It’s a perfectly legitimate exercise to try and apply lipstick on the hogwash that stands in the way of the New England Patriots and a sixth Super Bowl title.
Gone is the fascination of an AFC Championship rematch with the boneheaded Pittsburgh Steelers. Our hopes for a Drew Brees-Tom Brady Super Bowl have vanished in a Marcus Williams dive to nowhere. The Patriots couldn’t even get to pay the Kansas City Chiefs back for their season-opening loss during this playoff run.
Which all sort of just makes Tom Coughlin the blush on this swine of an NFL postseason.
The Patriots are going to win a second-straight Super Bowl for the first time in over a decade thanks to a competitive field that looks like something out of a Harlem Globetrotters script. Alas, the most fear Patriots fans might have had this month took place in falling behind, 7-0, to the hapless Tennessee Titans during Saturday night’s divisional round. It was a laboring six or seven minutes for most of us.
It probably won’t be much different this Sunday in the rematch that pretty much nobody really (I mean, really?) wanted. Alas, instead of getting a sequel to last month’s nail-biter against the Keystone Cop Steelers, we’re subjected to an AFC title showdown 21 years in the making when the Patriots and Jacksonville Jaguars once again face off for the esteemed Lamar Hunt trophy.
This is the second time the Patriots will host the Jaguars in the conference championship. That’s one fewer time than they’ve played the likes of Pittsburgh, or as many as they’ve faced Indianapolis. Somehow, the Jacksonville Jaguars have become laced into the important landmarks in Patriots history, which is kind of like still considering Connecticut part of New England. Nobody wants to admit it, but the two are forever tied together.
We expected Pittsburgh and the storied history of that rivalry, and instead get Jacksonville, where they once attempted to make “Jaguaring” a thing.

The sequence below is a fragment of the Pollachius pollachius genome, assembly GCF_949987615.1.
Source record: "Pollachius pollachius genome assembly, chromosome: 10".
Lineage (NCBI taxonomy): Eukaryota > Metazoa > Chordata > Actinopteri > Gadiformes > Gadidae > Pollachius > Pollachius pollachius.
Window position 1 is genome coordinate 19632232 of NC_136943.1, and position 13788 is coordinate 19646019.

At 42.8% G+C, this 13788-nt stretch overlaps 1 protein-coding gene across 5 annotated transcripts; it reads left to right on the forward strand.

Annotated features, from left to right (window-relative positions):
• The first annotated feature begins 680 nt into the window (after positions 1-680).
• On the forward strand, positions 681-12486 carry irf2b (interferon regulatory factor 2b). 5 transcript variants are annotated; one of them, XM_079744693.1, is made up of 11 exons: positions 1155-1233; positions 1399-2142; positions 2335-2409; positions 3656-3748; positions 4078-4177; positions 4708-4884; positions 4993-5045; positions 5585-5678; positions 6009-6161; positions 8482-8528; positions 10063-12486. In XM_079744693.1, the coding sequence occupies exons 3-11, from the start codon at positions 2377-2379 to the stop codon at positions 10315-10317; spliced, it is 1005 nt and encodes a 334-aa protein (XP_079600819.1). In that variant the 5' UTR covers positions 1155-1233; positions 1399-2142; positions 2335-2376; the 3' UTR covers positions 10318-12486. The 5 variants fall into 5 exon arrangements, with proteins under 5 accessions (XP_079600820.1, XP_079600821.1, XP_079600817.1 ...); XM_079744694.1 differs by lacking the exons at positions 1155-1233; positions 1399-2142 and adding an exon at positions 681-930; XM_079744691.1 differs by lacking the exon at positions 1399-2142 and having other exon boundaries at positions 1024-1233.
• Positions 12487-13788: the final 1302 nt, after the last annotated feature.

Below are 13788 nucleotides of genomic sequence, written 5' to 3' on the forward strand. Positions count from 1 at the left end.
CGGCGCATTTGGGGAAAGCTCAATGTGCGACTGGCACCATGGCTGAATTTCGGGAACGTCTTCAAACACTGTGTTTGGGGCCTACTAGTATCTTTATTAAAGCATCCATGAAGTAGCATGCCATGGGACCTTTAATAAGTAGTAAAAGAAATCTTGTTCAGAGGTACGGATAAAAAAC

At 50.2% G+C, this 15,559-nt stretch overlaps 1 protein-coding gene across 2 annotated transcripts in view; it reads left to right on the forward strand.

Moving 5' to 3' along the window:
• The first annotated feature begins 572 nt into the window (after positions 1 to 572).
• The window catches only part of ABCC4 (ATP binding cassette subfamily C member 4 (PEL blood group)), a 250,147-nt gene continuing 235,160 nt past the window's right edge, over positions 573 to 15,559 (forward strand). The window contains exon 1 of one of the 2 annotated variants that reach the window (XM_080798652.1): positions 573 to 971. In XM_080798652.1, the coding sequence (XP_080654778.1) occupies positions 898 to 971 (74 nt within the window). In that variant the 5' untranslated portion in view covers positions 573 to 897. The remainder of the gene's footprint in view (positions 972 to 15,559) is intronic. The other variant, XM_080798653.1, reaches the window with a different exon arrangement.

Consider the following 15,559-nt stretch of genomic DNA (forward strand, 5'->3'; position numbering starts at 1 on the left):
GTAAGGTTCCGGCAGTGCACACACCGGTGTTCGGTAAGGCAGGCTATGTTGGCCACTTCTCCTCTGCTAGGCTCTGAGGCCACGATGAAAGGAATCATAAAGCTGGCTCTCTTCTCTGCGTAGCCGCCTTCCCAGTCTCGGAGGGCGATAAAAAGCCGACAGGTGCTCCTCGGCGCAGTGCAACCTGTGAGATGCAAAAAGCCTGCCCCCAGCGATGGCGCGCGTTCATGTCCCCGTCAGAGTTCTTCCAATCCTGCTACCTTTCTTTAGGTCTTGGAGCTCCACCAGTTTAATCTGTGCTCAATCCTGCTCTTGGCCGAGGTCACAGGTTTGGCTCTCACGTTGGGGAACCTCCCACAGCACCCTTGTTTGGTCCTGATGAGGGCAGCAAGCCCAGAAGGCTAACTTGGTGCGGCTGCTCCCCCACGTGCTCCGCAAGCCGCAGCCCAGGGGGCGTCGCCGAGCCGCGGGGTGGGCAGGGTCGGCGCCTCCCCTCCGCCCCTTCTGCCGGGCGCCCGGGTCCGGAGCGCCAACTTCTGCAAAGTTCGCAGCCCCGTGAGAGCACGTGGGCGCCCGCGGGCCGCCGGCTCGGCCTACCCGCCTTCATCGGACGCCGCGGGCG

But with Coughlin in Jacksonville as the Jaguars’ executive vice president of football operations, there is at least one hurdle in front of the Patriots’ quest for a Duck Boat brigade.
You might remember Coughlin as the architect of the two greatest disappointments in Patriots history, Super Bowls XLII and XLVI, demoralizing losses that spoke more to the mistakes the Patriots made in key situations rather than the miracles that Coughlin apparently (Tyree, Manningham, TWO titles for Eli) was able to conjure out of thin air. But both times, Coughlin was there, on the sideline, the mojo to magnificence that should be a Super Bowl tally of seven going on eight for Brady and Bill Belichick.
Now, it’s going to take until 2020 to build up that amount of Lombardi Trophies in Foxborough.
Nonetheless, it’s an interesting dynamic, seeing how Coughlin and Bill were both born from the Bill Parcells coaching tree, sharing the same bedrocks in terms if preparation, attention to detail, and “Do Your Job” mentality. It’s given Belichick five rings of his own. It’s given Coughlin a pair that he managed to swipe from his old partner in crime with the New York Giants.
No disrespect to the Jacksonville Jaguars, but it might be the only chance they’ve got.
Coughlin’s fingerprints may be all over the Jaguars, whose much-ballyhooed defense aims to replicate what the coach’s Giants teams managed during two Super Bowl showdowns. It was on Media Day, after all, back in 2008, when Brady scoffed at Plaxico Burress’ assessment that the 18-0 Patriots with a record-setting offense would score only 17 points against them. Brady and company eventually did manage 17 points…four years later in their second-straight Super Bowl loss to New York. It managed to be only 14 the first time around.
Despite allowing 42 points to the Steelers last Sunday, we’re supposed to make no mistake about the ferocity of this Jacksonville defense. The Jaguars allowed an average of 16.8 points per game during the regular season, second only to the Minnesota Vikings. Both could be playing in the Super Bowl in two weeks’ time, which makes the lineup on Food Network all the more compelling that evening.
Hold the Patriots to a score like that by constantly getting after Brady, and they have a shot at Jaguaring in all of our faces.
Maybe. But it would seat itself among the biggest surprises in football history, right up there with the 1993 announcement that Yee-Ha Jacksonville was getting itself a professional sports franchise in the first place.
There’s nothing to see here but false bravado directed toward Jacksonville’s greatest asset.
Their defense. And Coughlin.
Try selling the argument that Blake Bortles is going to best Tom Brady for the right to go to the Super Bowl. Imagine the uproar if Malcolm Butler and Stephon Gilmore help allow the Jaguars quarterback to go deep early and often on them. Ask Leonard Fournette how his run game is going to go after watching Derrick Henry scrape up some meaningless yards in the divisional round last weekend.
None of it is going to happen. The Patriots are headed back to the Super Bowl. Again.
Sorry to be ho-hum about it, but this is the NFL, where parity has helped deliver a final foursome of mostly mediocrity. Yuck.
At least Coughlin’s name makes it sexy. It is a scent of lavender in the barn.
Off to Minnesota. Parade on Feb. 6.